Independent Property Group general manager of property management Grace Hooper.(ABC News: Greg Nelson)

It is not only houses that are hot property in Canberra, with demand for units also soaring.

“Honestly, nothing is hard to move at the moment,” Grace Hooper, Independent Property Group’s general manager of property management, said.

“We’ve had a few large developments in Canberra — one in Braddon and one in Kingston — and they have rented extremely quickly.

“Usually with developments we do see, because there’s a large volume, they do take a little longer. But at the moment, that’s just not the case.”

But while competition is fierce, agents want would-be tenants to know that it is not always the highest bid that wins.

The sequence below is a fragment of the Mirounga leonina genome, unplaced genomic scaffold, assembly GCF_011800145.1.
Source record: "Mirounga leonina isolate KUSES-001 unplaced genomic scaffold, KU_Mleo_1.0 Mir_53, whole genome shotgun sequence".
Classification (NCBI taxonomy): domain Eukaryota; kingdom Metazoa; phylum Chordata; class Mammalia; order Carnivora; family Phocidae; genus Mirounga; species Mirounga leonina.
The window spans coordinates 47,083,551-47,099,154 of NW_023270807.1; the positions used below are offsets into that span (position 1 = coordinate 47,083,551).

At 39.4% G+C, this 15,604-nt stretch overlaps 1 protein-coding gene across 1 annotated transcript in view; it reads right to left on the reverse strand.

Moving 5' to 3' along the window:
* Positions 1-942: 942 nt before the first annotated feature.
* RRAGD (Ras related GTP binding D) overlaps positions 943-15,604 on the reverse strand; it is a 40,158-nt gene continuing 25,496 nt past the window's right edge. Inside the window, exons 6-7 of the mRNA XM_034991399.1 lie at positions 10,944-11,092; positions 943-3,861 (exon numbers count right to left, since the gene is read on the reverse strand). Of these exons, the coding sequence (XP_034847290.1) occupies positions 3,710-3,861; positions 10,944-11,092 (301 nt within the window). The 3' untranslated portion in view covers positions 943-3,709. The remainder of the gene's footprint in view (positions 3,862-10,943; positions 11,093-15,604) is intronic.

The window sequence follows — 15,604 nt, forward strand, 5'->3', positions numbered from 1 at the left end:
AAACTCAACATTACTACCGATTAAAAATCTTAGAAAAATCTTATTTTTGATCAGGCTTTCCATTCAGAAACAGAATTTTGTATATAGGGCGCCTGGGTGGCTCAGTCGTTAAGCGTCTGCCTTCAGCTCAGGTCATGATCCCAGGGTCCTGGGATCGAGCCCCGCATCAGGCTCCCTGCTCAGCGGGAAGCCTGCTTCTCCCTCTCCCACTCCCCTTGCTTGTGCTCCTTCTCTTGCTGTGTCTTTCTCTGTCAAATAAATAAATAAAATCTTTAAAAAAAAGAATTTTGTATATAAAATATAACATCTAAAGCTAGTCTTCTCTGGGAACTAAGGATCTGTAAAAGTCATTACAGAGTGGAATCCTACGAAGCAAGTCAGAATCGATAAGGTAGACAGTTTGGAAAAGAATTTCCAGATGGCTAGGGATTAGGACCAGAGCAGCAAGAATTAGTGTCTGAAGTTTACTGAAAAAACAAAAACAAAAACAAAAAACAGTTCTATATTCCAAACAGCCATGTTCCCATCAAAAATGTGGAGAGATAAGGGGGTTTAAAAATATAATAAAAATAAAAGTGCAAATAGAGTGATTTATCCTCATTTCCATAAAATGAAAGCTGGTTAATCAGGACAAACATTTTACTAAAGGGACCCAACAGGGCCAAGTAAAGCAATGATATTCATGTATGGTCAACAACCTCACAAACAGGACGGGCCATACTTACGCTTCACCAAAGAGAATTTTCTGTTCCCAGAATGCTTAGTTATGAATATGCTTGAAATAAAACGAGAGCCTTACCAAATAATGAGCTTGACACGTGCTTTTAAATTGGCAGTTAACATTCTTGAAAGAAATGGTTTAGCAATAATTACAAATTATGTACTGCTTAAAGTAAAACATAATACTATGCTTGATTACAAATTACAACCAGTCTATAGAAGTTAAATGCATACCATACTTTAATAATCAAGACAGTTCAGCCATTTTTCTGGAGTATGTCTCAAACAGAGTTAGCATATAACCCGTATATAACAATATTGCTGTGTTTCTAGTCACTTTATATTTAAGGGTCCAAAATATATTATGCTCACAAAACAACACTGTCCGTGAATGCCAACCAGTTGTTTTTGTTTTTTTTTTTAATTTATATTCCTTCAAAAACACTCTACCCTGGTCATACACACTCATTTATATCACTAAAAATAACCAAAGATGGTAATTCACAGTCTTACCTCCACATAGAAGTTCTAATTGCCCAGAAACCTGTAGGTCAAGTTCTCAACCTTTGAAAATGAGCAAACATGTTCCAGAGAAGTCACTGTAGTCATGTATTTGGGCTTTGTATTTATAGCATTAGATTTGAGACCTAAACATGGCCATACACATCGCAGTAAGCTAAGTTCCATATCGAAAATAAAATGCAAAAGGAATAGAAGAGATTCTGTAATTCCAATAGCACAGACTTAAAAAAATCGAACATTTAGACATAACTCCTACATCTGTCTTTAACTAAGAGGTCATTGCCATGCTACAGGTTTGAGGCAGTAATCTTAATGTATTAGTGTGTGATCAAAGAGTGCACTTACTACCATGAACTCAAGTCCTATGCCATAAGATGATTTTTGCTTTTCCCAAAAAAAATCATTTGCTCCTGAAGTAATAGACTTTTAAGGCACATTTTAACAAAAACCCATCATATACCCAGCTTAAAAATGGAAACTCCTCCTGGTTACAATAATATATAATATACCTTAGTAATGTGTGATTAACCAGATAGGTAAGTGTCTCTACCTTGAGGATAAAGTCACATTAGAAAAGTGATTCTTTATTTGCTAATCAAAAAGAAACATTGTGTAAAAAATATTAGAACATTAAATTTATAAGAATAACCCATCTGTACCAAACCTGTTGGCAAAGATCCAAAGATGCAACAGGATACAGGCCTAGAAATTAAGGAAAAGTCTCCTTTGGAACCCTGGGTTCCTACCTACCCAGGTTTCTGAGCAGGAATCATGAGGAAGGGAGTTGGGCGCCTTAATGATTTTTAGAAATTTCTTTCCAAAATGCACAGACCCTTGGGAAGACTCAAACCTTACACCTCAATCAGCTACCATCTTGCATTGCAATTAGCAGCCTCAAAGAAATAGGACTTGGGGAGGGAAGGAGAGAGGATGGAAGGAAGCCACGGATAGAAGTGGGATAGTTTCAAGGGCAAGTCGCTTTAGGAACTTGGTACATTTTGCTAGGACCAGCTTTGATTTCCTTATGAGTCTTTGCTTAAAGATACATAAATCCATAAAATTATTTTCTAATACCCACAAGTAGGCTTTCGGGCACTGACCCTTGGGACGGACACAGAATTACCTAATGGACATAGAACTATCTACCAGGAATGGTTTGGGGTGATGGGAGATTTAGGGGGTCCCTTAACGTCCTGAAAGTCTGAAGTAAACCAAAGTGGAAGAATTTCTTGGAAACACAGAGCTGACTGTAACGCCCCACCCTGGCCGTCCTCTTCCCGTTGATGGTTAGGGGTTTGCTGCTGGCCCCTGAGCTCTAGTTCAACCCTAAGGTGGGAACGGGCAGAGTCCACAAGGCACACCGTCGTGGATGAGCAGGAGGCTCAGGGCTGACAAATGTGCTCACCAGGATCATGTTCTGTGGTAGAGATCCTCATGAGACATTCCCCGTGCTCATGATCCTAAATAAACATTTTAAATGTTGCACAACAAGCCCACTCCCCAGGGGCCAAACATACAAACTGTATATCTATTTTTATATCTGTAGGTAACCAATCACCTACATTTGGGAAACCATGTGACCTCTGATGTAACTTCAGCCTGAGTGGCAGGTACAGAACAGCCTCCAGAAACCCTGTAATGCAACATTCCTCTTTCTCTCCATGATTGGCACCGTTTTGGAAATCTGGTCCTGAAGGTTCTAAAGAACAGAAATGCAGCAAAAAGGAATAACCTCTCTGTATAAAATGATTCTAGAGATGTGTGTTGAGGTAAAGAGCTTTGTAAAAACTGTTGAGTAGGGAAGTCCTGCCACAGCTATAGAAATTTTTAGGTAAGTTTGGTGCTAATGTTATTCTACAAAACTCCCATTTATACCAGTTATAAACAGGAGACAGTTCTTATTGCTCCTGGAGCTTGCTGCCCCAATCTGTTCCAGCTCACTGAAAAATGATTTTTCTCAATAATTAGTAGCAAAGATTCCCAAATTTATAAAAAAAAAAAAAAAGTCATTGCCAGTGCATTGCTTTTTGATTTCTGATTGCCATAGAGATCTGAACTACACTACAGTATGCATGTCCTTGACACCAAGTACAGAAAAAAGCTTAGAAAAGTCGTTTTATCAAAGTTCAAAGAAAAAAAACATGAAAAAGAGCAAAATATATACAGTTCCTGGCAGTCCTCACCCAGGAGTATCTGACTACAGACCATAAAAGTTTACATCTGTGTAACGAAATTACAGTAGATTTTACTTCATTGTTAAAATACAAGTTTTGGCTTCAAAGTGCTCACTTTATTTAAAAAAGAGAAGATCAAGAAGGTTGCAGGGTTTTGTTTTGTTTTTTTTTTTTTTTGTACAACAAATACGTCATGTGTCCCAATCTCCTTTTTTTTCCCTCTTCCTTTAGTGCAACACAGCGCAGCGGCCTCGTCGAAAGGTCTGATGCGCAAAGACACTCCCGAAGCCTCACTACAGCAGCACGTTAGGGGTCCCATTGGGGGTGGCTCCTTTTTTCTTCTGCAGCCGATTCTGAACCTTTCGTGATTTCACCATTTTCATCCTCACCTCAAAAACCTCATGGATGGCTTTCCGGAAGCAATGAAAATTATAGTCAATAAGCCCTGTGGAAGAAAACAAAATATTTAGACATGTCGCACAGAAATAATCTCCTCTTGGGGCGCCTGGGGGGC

“Sometimes there’s a better fit or something else an owner is looking for, and most landlords will forgo $10 or $20 dollars for a tenant they feel really happy with in their property.”

Border-hopping investors

While interest in Canberra as a place to live may be high, investors are starting to look elsewhere, according to experts.

Ms Gill said there were for a number of reasons for that.

Hannah stands in a stylish kitchen, smiling.
President of the Real Estate Institute of the ACT (REIACT) Hannah Gill.(ABC News: Greg Nelson)

“If you’re looking at rents alone, Canberra’s a great place to invest and it always has been,” Ms Gill said.

“But if you’re looking at running costs and some of the other elements that tie into holding property in Canberra — land taxes and the balance of tenant and landlord rights, for example — that’s where it becomes a little bit murky.”

Ms Gill said those concerns meant investors were increasingly looking at areas beyond the the ACT border.

She said that was a huge concern because supply was already so strained and rental stress had become increasingly common.

“Housing needs to be a right, not a privilege,” she said.